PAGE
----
EGU General Assembly 2020
© Author(s) 2020. This work is distributed under
the Creative Commons Attribution 4.0 License.

Effects of microtopography across spatial scales: studying hydrological response through high-resolution shallow-water modelling

Mario Morales-Hernandez1, Ilhan Özgen-Xian2, and Daniel Caviedes-Voullième3
Mario Morales-Hernandez et al.
  • 1Oak Ridge National Laboratory, Computational Sciences and Engineering Division, United States of America (
  • 2Lawrence Berkeley National Laboratory, CA, USA
  • 3BTU Cottbus-Senftenberg, Germany

Microtopography is recognised as one of the morphological features which controls runoff generation, surface hydrodynamics, and surface runoff hydrological response. The spatial scales of microtopography are orders of magnitude smaller than typical hydrological domains such as hillslopes or catchments. The hydrodynamic response in the presence of microtopography  is complex and its impact on hydrological behaviour is inherently a multiscale problem, influenced by a number of processes and features. In particular, the geometrical properties of microtopography, and the ponded volume in relation to rainfall volume play a role at the micro and meso scales, while the hydrological response at a larger “macro” scale depends on how large such spatial macroscale is: at sufficiently small scales, the hydrological response is ill-defined; at very large scales, microtopography may not be relevant. Yet, at some intermediate scales, the hydrological dynamics can be strongly dominated by microtopography.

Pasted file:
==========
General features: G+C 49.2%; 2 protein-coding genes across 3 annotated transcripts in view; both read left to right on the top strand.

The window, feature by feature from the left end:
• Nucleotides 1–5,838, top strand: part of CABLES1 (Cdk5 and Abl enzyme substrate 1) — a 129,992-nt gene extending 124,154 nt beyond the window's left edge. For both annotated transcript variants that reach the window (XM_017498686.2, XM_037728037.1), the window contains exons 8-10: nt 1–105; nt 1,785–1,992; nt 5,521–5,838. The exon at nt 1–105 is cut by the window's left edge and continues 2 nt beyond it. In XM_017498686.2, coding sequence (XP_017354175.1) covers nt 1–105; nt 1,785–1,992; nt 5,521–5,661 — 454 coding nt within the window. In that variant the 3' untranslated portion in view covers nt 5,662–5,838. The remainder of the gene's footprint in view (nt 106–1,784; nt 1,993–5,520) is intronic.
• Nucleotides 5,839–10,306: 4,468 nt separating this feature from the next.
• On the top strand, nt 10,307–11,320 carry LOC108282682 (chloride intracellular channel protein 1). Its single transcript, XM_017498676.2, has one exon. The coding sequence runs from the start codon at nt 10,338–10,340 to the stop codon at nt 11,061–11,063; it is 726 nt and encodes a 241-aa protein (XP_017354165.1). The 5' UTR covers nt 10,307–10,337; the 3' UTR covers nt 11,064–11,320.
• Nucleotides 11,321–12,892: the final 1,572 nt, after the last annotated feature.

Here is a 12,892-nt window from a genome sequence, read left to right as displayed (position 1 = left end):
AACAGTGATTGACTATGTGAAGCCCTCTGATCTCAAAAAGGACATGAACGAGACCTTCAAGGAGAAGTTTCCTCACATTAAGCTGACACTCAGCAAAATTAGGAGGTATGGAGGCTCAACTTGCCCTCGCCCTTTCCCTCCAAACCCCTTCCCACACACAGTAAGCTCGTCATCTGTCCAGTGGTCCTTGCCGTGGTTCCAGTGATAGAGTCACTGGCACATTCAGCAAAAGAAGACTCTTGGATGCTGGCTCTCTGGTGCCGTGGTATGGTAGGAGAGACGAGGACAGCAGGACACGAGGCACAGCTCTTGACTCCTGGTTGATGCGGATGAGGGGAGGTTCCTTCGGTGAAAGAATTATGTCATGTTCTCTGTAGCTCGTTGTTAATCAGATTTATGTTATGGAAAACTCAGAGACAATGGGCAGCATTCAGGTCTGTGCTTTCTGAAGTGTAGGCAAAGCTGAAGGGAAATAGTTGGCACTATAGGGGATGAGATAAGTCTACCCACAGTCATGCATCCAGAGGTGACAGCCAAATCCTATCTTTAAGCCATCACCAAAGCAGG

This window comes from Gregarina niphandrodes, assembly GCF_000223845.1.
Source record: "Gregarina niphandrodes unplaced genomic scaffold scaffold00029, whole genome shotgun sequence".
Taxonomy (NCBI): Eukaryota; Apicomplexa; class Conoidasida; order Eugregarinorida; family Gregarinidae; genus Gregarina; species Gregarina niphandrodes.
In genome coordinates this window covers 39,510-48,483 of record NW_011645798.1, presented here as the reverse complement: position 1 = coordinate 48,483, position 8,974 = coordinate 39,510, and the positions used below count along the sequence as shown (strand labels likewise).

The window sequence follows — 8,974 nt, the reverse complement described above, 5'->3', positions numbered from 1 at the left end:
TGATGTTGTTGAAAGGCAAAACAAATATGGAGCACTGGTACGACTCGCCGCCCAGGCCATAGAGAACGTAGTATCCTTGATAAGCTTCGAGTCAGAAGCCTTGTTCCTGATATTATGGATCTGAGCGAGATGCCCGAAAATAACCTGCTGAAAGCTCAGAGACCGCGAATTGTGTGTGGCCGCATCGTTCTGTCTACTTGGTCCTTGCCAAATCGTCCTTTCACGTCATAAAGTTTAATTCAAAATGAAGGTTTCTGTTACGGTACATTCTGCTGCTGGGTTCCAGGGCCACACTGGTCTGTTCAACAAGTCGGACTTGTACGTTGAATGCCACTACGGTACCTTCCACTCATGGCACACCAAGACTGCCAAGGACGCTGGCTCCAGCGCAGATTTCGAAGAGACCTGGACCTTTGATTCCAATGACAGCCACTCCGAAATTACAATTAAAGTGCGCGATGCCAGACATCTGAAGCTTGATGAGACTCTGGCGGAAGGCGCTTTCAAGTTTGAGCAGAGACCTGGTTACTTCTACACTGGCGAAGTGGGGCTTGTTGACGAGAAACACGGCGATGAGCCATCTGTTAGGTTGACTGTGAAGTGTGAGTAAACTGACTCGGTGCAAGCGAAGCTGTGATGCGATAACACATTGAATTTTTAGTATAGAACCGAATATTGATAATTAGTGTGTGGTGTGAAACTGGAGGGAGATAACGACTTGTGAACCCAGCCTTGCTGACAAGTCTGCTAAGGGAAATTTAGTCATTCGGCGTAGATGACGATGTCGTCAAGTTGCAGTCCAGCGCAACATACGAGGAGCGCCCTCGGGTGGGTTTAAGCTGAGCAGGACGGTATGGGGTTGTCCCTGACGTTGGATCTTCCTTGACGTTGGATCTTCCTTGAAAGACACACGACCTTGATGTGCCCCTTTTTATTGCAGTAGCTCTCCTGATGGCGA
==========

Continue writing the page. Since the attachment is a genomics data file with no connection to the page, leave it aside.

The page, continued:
In this work, a state-of-the-art, high-performance shallow water solver is used to simulate rainfall-runoff processes on an idealised catchment, at a spatial resolution which explicitly and completely resolves microtopography.  For simplicity, microtopography is modelled as a 2D sine wave, which is superimposed on a planar hillslope. A four-dimensional parameter space is explored, defined by different slopes, different amplitudes and wavelengths for the microtopography, and different rainfall events. The large parameter space, together with the high resolution and the inherent cost of the solver result in a very large computational cost. In consequence, we implement SERGHEI, a parallelised, high-performance shallow water equations solver based on the Kokkos programming framework. SERGHEI enables computations on heterogeneous systems and multiple graphics processor units (GPU), which allows to address very large computational studies such as this one.

Rainfall-runoff-infiltration partitioning is evaluated in terms of runoff, infiltration and ponding volumes, as well as in terms of a contingency table of flooded surfaces for a reference smooth surface and a set of rough surfaces with microtopography. The results are compared both globally (for the entire domain) and in a spatially-distributed manner in order to assess at which spatial scales the hydrodynamic heterogeneity manifests itself as an emergent hydrological behaviour. The preliminary results show a non-linear response of hydrological signatures to the different parameters, and a complex dependency across scales.

How to cite: Morales-Hernandez, M., Özgen-Xian, I., and Caviedes-Voullième, D.: Effects of microtopography across spatial scales: studying hydrological response through high-resolution shallow-water modelling, EGU General Assembly 2020, Online, 4–8 May 2020, EGU2020-10655,, 2020